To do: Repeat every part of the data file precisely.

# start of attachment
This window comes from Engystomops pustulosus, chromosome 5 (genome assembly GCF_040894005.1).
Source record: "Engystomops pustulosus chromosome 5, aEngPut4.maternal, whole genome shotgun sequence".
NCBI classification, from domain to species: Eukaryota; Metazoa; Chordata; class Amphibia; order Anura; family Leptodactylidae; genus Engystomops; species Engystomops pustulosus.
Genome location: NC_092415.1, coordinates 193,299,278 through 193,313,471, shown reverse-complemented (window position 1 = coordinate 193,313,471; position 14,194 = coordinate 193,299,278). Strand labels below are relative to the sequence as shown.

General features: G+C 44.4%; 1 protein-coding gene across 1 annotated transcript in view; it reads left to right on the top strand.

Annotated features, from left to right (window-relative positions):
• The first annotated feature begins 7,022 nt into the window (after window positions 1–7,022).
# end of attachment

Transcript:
This window comes from Engystomops pustulosus, chromosome 5 (genome assembly GCF_040894005.1).
Source record: "Engystomops pustulosus chromosome 5, aEngPut4.maternal, whole genome shotgun sequence".
NCBI classification, from domain to species: Eukaryota; Metazoa; Chordata; class Amphibia; order Anura; family Leptodactylidae; genus Engystomops; species Engystomops pustulosus.
Genome location: NC_092415.1, coordinates 193,299,278 through 193,313,471, shown reverse-complemented (window position 1 = coordinate 193,313,471; position 14,194 = coordinate 193,299,278). Strand labels below are relative to the sequence as shown.

General features: G+C 44.4%; 1 protein-coding gene across 1 annotated transcript in view; it reads left to right on the top strand.

Annotated features, from left to right (window-relative positions):
• The first annotated feature begins 7,022 nt into the window (after window positions 1–7,022).